Parametrizations in digital system design
In the early days, a digital filter characterized by its transfer function was usually implemented directly in one of several possible ‘canonical forms’— more often called ‘direct forms’ in the signal processing community — because these forms minimize the number of coefficients and arithmetic operations that are required. A minimal number of coefficients corresponds to minimal complexity, an attribute that may be important if the operation count or memory space plays a significant role. It was found, however, that the performance of a digital filter implemented in these forms can be seriously degraded by Finite Word Length (FWL) effects. In fact, these structures have undesirable numerical properties as will be made clear throughout this book. This problem can be partially alleviated by the use of other parametrizations of the filter such as the parallel and cascade forms of a series of first or second order sub-filters.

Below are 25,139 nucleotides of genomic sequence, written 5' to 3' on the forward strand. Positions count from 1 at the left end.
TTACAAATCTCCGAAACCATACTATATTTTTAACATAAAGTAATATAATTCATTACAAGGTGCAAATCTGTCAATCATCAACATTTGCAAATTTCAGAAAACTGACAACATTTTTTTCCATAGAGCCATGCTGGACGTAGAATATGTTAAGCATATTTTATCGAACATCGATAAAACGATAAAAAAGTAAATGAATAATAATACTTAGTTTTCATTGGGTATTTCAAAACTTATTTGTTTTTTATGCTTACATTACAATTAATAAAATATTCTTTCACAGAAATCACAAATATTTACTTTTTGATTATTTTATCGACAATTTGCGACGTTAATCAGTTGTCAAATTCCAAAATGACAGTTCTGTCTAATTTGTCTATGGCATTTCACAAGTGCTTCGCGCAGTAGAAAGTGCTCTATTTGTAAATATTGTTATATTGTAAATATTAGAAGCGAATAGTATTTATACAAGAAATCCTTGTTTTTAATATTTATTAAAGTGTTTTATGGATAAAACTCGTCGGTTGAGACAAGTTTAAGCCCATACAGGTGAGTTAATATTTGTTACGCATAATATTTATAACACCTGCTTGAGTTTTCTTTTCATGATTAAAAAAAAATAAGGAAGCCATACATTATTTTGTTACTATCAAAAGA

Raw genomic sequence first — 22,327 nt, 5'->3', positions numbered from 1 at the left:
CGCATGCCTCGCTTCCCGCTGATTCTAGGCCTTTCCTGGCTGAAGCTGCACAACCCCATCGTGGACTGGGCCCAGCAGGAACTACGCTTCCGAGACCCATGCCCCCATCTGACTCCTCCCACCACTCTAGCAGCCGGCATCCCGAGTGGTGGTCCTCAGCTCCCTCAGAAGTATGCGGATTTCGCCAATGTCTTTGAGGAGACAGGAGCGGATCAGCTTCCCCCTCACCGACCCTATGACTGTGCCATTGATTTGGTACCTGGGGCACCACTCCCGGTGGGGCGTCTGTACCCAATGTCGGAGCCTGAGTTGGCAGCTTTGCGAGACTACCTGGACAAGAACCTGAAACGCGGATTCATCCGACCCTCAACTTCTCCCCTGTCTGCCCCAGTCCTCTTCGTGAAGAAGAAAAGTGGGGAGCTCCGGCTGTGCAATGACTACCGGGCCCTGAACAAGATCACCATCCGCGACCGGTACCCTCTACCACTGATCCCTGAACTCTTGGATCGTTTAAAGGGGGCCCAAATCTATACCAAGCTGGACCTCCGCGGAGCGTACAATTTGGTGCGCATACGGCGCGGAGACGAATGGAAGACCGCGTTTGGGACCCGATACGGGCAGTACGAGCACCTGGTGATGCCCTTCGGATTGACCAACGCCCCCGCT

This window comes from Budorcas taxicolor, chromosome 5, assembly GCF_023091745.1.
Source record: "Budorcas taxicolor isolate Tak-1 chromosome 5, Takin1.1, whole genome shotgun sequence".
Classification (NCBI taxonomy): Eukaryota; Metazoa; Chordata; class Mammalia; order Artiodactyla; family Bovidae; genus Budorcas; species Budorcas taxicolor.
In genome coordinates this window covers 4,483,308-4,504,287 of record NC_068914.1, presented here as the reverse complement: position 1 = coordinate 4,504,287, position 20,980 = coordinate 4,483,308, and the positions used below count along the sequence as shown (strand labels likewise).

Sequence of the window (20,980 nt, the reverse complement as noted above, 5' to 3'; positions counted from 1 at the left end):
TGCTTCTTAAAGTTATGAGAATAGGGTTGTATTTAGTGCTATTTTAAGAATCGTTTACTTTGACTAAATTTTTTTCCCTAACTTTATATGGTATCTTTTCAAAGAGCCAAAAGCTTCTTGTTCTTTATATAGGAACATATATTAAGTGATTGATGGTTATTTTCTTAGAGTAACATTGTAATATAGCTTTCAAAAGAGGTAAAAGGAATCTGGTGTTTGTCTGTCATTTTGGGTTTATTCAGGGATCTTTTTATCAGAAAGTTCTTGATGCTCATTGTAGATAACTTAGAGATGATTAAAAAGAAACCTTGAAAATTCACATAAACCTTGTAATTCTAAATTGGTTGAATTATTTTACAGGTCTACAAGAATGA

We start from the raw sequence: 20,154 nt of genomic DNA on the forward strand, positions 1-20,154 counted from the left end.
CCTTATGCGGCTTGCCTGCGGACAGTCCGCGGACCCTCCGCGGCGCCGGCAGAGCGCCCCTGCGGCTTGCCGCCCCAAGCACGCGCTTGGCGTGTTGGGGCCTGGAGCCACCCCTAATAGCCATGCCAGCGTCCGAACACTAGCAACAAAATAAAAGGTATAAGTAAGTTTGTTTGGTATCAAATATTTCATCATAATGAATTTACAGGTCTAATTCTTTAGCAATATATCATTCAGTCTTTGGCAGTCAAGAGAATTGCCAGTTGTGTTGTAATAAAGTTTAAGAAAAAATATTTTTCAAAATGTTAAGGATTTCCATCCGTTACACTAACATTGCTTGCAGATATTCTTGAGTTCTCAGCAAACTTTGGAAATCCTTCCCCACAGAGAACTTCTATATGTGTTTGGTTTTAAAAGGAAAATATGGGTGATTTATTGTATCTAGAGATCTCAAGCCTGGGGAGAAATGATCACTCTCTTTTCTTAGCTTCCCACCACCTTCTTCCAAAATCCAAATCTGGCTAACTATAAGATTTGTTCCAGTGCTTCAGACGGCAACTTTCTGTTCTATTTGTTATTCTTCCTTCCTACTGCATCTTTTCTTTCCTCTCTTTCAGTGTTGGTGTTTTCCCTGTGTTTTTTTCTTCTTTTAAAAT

KeywordsAttenuation Expense cosB
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